How To Choose Your Next Camera

ShadowChoose Next Camera

The time has come: you are getting a new camera! But once you start looking and see the current market situation you will probably get intimidated and confused: there are so many models and it’s so unclear which one is the best bang for your buck!

Not to worry. This quick guide should help orient you in the modern overflowing market of digital cameras. So, without further delay let’s begin!

Like with anything else, the most important thing is to ask the right questions. And among those the question why you need a camera in the first place is probably the most important one. Do you need a camera for casual snapshots or would you like to take beautiful landscapes? Do you want it to be able to go wherever you go or is amazing image quality more important to you? Will you be shooting in low light situations? What about sporting events? These are the questions you best have thought through before going shopping.

Chances are, you’re probably using some kind of camera already, and most likely it’s your smartphone camera you use to capture the moments you want to keep forever. And, in all honesty, modern smartphone cameras are great for most situations, but let’s leave this topic for the next time. So, let’s assume that you like the pictures that you are already capturing, however, you are interested in taking it to the next level. No problem! There are cameras that can help you with this. But first let’s understand what photography is about and which specifications you should pay attention to while shopping for a camera.

Photography is all about the light. Really, the most critical thing a camera does (whether it’s the web cam in your laptop or that really fancy camera you saw the other day hanging from someone’s shoulder) is capture light. That’s it. And every digital camera capture light with it's sensor, so the first most important characteristic you should pay attention to is the…

Sensor size

The sensor size is probably the only instance where the good old rule of “the bigger the better” applies in the modern photography world. Technical details aside, a bigger sensor allows you to capture more light and thus means a better IQ (image quality) overall. It also means that you will get less noise at the same ISO settings.

Different Sensor Sizes

In today’s world there are several sensor sizes. The most widely used by the pros are “full frame” sensors which are based on the size of, the now almost extinct, 36 mm film frame and mimics it's dimensions. But if you’re about to go to the nearest store and buy a camera with such a sensor, be should prepare yourself to pay a hefty price: there’s no camera with this sensor size available for under $1300. This is because the sensor (along with the lenses) is the most expensive component of the camera today.

So, the best value for your money lays a step below with APS-C and Micro Four Third sensors being the best value (ASP-H is also not bad but they are rare as only Canon uses them in a few of their models). Now, these are considerably smaller then Full Frame sensors but they offer the best value for your money without compromising on IQ. Indeed, the image quality of a good APS-C at low ISO setting will be almost identical to that of Full Frame one but at half of the cost! Now, where the Full Frame sensor is still the best is at ISOs higher than 1200 and in very high megapixel count cameras.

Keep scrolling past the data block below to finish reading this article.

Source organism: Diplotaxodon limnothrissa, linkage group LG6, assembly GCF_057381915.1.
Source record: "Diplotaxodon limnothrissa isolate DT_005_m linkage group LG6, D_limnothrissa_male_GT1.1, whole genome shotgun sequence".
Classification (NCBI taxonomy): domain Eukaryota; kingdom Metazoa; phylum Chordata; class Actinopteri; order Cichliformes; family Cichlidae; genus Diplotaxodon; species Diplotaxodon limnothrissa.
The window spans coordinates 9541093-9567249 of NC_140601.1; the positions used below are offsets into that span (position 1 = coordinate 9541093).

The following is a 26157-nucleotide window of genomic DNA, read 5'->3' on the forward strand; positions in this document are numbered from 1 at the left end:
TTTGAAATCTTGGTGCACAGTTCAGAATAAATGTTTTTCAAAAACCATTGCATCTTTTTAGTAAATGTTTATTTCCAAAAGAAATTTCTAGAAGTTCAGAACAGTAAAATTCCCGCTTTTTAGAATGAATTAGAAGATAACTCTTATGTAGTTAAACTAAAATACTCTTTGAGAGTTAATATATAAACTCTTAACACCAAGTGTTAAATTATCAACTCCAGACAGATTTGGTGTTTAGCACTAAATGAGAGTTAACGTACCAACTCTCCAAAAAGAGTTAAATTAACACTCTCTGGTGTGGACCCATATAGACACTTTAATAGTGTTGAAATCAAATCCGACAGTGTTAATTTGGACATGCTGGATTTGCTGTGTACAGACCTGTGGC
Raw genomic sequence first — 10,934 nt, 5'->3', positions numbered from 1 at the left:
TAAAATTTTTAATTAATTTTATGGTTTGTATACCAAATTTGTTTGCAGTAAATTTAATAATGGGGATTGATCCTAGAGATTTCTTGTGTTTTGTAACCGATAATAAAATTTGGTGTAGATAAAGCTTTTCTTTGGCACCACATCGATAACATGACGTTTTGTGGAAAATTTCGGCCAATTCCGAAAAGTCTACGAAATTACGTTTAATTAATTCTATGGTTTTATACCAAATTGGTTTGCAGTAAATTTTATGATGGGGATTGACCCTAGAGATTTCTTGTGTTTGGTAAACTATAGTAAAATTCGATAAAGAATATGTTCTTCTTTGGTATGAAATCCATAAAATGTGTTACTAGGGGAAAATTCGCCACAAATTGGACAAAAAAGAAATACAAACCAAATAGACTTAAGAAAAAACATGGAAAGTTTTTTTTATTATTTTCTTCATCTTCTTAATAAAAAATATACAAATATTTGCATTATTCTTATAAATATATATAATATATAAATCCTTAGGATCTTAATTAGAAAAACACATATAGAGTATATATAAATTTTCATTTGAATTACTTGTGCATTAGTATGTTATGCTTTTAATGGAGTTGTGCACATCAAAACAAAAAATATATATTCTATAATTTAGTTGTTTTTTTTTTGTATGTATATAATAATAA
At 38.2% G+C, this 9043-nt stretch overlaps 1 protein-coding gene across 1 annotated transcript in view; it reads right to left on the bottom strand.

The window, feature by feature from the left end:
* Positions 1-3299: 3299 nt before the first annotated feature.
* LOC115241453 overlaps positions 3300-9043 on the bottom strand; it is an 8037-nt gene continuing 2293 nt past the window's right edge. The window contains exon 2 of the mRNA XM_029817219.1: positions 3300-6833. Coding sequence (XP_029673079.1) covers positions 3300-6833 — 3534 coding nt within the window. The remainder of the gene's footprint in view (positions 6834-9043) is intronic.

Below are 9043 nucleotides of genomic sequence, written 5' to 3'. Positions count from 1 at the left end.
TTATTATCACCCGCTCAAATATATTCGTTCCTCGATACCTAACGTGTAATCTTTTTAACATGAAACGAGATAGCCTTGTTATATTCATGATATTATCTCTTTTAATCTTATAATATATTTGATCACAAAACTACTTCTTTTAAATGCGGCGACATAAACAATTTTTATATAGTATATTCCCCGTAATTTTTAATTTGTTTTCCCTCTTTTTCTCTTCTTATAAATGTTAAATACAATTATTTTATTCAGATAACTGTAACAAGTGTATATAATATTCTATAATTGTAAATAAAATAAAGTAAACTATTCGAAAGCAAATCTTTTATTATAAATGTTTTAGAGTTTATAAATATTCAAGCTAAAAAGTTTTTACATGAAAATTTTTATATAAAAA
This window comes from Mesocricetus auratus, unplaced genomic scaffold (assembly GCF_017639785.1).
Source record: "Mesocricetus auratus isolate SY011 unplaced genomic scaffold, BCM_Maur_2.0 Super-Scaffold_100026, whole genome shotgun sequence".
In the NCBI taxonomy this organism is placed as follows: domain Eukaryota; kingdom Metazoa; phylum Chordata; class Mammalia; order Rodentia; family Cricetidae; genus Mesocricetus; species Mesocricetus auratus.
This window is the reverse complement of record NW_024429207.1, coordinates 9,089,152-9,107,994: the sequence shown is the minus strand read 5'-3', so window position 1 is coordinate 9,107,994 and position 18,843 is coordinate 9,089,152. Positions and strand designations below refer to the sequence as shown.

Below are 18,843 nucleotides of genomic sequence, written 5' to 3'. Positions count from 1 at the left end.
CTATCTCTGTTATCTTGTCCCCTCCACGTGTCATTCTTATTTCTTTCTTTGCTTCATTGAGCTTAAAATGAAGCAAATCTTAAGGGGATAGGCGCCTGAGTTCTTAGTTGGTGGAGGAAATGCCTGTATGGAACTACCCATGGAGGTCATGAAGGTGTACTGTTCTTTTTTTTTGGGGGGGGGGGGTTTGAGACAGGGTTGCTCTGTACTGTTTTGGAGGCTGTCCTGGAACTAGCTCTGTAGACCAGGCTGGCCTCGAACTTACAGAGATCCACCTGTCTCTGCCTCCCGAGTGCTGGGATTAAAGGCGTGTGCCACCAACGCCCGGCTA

Also, bear in mind that the size is not the single characteristic of the sensor you should pay attention to. The generation of the sensor is also almost as important. The newer the generation – the better, as new technological processes in manufacturing and new processors’ algorithms in cameras allow you to get better results at high ISOs.

The good resource to check how good a camera’s sensor is at:

Megapixel count

This is probably the most common misconception an untutored buyer will have - going after the higher megapixel number. There has been a lot of advertising telling people that the more megapixels you have, the better your photos will be.  This was true for some time, but today, that is no longer the case. Truth be told, 8 MP (megapixels) is more than enough for everybody but real pros. That is because of what a pixel is – it’s a point that has (in case of monitor) or records (in case of camera) a specific color.

Every image consists of such dots. With 8MP sensor you have 8 million of these dots or 3264 by horizontal and 2448 by vertical which added together will make a final image. Now, let’s put it into perspective. Your screen probably is a Full HD one, which means it has the resolution of 1920 by 1080 - so that 8MP image is 2.2 times as big as your screen! You can enlarge it by a factor of 2 without any decrease in quality whatsoever. Now, this changes with 4k and retina displays, which have much higher resolutions, coming to masses, so you finally will be able to see your 8MP image in it’s true size. Also, in the physical world, 8MP means that you can print your image 10 inches (25 centimeters) wide at good quality setting (300 dpi) or 45 inches (114 cm) at moderate quality (72 dpi). And indeed, I had a personal experience printing a poster from an iPhone 5 shot at 72 cm wide photo-paper and it came out great! So for now it should be fairly obvious to you that you shouldn’t pay extra for megapixel count unless you want to print really huge images.